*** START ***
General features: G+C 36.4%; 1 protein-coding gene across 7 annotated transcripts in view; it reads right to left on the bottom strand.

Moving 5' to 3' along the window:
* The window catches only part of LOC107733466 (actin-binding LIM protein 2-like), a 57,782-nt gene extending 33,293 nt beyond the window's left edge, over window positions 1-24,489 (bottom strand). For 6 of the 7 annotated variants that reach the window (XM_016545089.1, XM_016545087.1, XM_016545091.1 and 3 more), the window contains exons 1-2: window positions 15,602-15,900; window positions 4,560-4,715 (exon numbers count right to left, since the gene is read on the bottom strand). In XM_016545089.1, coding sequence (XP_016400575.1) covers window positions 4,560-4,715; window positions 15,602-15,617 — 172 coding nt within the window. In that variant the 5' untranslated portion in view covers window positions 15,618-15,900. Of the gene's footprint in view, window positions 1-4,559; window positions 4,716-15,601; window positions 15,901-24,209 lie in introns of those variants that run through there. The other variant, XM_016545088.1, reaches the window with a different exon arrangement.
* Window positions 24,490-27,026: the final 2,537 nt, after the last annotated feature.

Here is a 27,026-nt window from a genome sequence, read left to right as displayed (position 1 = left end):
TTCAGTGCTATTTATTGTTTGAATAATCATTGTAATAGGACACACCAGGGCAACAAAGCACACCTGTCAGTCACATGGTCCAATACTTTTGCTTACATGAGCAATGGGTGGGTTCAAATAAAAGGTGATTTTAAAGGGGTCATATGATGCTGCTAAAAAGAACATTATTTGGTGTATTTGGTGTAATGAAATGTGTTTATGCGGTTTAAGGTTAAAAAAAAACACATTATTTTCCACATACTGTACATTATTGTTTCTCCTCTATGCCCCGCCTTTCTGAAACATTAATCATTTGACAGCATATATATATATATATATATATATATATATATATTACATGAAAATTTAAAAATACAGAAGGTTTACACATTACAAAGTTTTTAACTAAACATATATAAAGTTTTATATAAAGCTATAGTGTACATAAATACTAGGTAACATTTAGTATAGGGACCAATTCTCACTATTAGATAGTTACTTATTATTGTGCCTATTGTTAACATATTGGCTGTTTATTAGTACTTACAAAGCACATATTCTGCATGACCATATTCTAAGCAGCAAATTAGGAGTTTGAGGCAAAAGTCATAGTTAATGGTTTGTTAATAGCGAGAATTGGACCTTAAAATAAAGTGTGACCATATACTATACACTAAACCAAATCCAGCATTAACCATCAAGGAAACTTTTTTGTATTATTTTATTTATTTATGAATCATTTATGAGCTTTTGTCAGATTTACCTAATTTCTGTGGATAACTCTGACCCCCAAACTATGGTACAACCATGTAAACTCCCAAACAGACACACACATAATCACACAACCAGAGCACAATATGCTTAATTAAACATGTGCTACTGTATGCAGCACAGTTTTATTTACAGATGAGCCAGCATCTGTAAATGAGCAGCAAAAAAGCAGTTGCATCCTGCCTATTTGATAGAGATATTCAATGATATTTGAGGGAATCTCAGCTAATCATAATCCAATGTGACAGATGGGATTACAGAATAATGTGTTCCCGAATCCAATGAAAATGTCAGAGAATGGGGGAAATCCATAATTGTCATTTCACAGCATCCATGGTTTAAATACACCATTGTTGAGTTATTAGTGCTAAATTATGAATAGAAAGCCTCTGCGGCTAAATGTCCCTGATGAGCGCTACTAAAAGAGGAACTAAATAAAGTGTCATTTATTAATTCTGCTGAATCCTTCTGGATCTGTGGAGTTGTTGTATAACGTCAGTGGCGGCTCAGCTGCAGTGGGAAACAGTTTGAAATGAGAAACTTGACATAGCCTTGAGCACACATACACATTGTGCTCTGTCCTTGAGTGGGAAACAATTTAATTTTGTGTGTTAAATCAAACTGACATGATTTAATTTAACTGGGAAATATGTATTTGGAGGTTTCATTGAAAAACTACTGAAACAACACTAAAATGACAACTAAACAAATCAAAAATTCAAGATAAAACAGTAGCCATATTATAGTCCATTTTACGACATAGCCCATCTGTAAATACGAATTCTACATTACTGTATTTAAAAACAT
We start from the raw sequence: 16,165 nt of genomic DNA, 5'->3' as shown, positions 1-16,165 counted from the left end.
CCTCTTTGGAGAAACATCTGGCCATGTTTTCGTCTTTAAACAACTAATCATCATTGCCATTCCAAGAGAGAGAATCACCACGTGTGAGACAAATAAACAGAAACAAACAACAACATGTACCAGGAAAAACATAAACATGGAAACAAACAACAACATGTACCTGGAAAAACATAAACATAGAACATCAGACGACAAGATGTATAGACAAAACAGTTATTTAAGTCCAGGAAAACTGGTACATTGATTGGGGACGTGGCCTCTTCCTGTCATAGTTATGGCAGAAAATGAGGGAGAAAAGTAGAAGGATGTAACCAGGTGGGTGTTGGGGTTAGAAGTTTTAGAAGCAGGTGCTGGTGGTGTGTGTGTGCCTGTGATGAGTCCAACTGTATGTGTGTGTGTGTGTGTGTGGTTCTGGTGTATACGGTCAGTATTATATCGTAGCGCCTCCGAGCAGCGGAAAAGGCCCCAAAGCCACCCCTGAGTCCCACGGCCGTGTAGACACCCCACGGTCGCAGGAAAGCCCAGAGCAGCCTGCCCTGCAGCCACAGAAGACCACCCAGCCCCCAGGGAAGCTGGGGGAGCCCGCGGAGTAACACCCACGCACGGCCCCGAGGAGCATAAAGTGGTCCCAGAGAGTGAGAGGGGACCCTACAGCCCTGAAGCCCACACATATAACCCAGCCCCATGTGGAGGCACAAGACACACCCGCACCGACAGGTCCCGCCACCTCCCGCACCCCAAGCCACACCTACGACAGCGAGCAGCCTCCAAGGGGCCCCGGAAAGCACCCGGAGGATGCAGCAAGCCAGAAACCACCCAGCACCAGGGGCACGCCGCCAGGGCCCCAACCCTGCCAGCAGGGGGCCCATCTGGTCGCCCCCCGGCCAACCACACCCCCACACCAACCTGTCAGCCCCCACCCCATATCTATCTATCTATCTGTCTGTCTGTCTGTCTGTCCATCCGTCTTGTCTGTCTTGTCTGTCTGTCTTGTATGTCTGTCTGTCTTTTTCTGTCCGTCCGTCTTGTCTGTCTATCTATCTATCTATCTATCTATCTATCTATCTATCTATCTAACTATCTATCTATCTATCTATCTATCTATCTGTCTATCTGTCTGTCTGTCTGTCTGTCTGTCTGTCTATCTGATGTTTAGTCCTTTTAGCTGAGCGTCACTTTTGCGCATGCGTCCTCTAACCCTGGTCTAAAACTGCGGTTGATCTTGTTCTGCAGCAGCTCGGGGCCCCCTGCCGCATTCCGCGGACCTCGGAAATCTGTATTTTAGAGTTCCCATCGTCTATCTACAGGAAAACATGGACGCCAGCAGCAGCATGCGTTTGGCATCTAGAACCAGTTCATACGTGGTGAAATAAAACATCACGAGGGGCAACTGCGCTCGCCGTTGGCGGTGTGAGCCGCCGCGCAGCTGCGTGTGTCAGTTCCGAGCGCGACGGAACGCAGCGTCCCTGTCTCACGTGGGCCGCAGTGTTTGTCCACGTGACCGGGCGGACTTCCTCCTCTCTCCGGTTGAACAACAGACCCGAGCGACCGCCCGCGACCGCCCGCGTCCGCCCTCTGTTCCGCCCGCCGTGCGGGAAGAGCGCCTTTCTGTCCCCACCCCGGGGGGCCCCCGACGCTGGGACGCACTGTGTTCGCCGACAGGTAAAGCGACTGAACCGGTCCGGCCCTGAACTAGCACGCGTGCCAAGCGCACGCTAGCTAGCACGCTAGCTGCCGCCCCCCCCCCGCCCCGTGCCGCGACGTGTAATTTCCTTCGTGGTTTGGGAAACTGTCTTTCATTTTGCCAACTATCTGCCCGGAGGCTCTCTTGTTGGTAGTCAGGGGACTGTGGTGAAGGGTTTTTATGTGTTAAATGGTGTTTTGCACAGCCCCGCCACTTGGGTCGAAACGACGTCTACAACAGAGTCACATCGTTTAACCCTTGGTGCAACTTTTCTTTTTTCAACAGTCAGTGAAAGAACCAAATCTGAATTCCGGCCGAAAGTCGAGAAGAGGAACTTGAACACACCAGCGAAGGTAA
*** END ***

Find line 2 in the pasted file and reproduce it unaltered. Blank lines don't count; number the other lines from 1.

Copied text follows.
Moving 5' to 3' along the window: